◆ a reason connected with the transfer that is not an economic,

important that the employment law issues are appropriately

technical or organisational reason entailing changes in


the workforce (an ETO reason).

The change in status will amount to a relevant 'transfer' under

The majority of Schools transferring to an Academy would not

the Transfer of Undertaking (Protection of Employment)

want to dismiss any of their staff but they might wish to change

Regulations 2006 ('TUPE').

their Terms and Conditions.

The transfer does not terminate the employment contracts of

It is possible to make changes to employment terms before or

the staff at the existing schools. Instead those employees will

after a transfer (a "permitted change") where the sole or principal

transfer to the Academy under their existing terms of employment

reason is either:

and with their continuity of service intact. This means that there

◆ a reason unconnected with the transfer;

is no break in the employees’ service. ◆ a reason connected with the transfer which is an ETO reason

The Academy steps into the school’s shoes with regard to the

entailing changes in the workforce.

employment contracts and anything done (or not done) by the school before the transfer is treated as having been done by the Academy.

If the Academy is unable to establish an ETO reason for the changes, it is at risk in relation to any claims which may be brought by employees.

The TUPE regulations enhance transferring employees’ unfair dismissal protection by providing that certain dismissals are automatically unfair. As a result the Academy is severely limited in its ability to dismiss employees fairly when a TUPE transfer occurs.

If the variations are invalid then even if the employee accepts them they will not be bound by them. Indeed, in those circumstances they are entitled to take the benefit of any improved terms but ignore the detriment of any less favourable terms. Consequently, it is important to take care and indeed take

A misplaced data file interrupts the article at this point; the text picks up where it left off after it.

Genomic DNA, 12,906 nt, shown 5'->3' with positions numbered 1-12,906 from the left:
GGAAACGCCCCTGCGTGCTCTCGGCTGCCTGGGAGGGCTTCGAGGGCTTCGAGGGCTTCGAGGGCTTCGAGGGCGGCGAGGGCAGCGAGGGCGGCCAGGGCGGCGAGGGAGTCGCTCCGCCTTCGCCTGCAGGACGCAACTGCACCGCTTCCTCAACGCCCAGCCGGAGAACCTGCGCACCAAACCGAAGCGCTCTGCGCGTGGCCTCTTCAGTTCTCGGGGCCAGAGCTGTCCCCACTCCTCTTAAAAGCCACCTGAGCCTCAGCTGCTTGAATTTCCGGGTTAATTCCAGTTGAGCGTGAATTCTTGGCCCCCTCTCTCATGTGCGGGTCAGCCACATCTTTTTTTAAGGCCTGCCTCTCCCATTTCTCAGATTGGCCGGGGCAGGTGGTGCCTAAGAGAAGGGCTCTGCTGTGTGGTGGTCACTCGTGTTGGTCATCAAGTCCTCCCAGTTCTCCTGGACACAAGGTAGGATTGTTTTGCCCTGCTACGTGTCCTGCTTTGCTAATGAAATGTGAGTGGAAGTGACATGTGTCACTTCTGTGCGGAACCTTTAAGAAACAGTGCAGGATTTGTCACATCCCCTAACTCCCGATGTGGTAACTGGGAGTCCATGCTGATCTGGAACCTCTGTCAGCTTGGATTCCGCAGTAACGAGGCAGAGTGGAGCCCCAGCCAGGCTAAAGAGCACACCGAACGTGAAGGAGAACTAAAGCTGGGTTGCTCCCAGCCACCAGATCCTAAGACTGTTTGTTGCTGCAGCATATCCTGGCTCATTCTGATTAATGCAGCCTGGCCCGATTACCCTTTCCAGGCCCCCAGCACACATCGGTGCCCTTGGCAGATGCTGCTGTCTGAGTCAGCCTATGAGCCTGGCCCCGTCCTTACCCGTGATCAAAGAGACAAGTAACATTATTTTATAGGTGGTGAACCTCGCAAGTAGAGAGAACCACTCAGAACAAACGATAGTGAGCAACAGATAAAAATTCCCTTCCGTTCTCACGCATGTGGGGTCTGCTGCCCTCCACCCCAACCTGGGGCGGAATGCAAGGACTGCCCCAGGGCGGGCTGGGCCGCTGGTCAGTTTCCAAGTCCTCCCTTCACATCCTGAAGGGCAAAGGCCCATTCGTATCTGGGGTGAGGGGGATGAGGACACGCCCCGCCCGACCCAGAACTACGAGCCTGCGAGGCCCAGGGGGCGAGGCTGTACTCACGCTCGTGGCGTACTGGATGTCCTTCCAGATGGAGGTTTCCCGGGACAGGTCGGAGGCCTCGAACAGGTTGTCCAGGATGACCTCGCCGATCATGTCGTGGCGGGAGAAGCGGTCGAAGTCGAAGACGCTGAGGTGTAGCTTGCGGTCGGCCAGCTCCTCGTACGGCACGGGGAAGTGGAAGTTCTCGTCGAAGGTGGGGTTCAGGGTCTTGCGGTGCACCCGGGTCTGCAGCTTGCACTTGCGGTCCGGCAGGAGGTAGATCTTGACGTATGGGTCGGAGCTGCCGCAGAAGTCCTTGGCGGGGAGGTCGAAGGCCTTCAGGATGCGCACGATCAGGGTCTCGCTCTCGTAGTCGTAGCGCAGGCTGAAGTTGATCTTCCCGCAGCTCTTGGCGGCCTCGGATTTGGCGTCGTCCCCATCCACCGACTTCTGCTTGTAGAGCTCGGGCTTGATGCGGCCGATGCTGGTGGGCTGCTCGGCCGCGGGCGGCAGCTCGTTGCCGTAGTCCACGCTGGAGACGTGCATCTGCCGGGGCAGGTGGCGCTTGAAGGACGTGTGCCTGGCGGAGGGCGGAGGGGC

Any dismissal of an employee with continuous employment of

appropriate advice during the process.

a year or more will be automatically unfair where the sole or principal reason for the dismissal is either:

For further information regarding ETOs and what can and cannot be done or how it can be done on the creation of an Academy

◆ the transfer itself;

please contact Nick Watson

“New free schools, by definition, add to pupil places in an area.”

Free Schools An important and well-publicised element of the coalition government’s education programme is the creation of so-called Free Schools. These, in essence, will be publicly funded schools set up by individuals or organisations who see a need for a new school to meet particular needs. The promoters will, characteristically, be parents, teachers, charities and perhaps existing independent schools although the indications coming from the Department for Education (DfE) is that they do not see this as a rescue opportunity for failing independent schools. The Academies Act refers to the schools as additional schools. The schools will be set up legally as academies, so that they will be constituted as a charitable company limited by guarantee operating under a funding agreement with DfE, under which the company commits to providing and running the school and DfE commits to providing funding. Funding will be on a similar basis

expect to see a return so will expect a rent. Alternatively

to other academies which means that they will broadly receive

promoters may raise capital privately and have interest costs.

what a comparable school within their local authority would

Schools currently are not funded in a way that allows for rent or

receive together with additional funding representing money

interest on borrowing, so free schools will need additional

which a local authority would hold back centrally. They will have